Hardcover, 346 pages.
Read from June 14, 2018 to June 20, 2018.
This series is my reliable go-to when I am in a book slump and this saga has, in general, been a good surprise and turn from Salvatore’s standard fare.
Drizzt has begun a new life. One remiss of his old companions. He is burdened by grief and anger but also a guilty sense of freedom that he was not expecting. This newfound feeling scares him as he feels himself becoming more primal, more dark-elf-like. He agrees to help his new companion and lover Dahlia on her quest for revenge, a prospect that he would never have agreed to before. Dahila intrigues Drizzt as she is a warrior and a woman that he has never known before. Their ventures bring them face to face with old frenemies that make Drizzy nostalgic and confused about his path and his moral choices.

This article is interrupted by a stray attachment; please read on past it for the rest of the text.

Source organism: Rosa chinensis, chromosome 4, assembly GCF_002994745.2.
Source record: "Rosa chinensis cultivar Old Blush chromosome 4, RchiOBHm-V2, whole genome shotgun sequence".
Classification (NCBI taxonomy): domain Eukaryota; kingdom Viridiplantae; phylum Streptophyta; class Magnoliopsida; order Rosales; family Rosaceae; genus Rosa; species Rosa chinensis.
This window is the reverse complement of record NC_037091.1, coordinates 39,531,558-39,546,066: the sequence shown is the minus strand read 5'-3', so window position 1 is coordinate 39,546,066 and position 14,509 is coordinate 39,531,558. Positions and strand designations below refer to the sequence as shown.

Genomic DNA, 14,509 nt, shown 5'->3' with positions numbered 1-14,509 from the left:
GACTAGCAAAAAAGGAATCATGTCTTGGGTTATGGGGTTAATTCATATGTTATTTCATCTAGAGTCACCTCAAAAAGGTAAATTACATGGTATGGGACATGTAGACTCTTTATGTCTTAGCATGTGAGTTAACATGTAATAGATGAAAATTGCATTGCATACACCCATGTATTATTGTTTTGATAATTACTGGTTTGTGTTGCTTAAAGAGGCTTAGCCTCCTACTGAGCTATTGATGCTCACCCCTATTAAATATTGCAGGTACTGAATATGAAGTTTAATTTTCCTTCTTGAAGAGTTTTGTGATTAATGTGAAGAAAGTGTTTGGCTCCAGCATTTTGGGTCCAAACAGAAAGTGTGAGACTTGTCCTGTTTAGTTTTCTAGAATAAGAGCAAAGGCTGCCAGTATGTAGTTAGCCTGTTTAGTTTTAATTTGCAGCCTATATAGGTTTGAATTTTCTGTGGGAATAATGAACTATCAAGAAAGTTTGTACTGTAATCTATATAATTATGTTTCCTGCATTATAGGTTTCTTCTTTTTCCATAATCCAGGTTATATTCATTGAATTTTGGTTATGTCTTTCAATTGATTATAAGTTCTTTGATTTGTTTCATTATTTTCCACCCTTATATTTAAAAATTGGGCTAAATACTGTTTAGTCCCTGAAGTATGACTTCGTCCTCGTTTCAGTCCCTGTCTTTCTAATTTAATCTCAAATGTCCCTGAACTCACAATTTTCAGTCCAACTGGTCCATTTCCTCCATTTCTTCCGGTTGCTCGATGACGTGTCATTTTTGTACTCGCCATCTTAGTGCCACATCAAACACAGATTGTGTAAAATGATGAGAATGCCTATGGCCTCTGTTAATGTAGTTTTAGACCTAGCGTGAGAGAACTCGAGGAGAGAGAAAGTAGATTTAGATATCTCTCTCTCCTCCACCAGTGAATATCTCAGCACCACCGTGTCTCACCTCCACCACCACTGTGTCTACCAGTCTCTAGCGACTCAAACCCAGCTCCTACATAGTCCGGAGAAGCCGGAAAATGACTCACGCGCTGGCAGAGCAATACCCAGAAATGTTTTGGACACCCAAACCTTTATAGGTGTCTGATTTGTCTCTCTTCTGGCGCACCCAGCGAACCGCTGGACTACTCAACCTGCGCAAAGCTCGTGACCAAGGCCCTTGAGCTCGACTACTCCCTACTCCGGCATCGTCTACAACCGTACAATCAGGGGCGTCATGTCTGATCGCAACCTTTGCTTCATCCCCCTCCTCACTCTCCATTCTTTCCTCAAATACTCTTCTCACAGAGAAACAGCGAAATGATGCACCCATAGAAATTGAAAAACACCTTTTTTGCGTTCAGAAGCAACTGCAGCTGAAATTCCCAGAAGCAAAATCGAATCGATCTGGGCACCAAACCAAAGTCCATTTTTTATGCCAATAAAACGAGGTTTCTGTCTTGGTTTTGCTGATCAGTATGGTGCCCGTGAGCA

After a solid start to this saga with Gauntlgrym, this novel was a little lacklustre. However, there is a great spoiler in the novel that confirmed my suspicions about Barrabus’ real identity that was exciting. I do have to admit though, I miss Drizzt’s regular companions and his old life but Salvatore had to make this move. When you are this far into a series you need to keep your characters dynamic and adaptable and this saga of novels delves deep into the core of Drizzt’s moral compass.
What works with this saga is that it is dark and that Drizzt needs to get in touch with his inner self again which mirrors what made the first books in this series so memorable. This book, however, does seem weighted down with a lot of side plots and not-so-memorable characters making for a plot that isn’t as concise or fluid as others.
While I miss the old companions and mourn them I can see the necessity of this change. However, it doesn’t stop me from hoping that they will all magically make a come back at some point.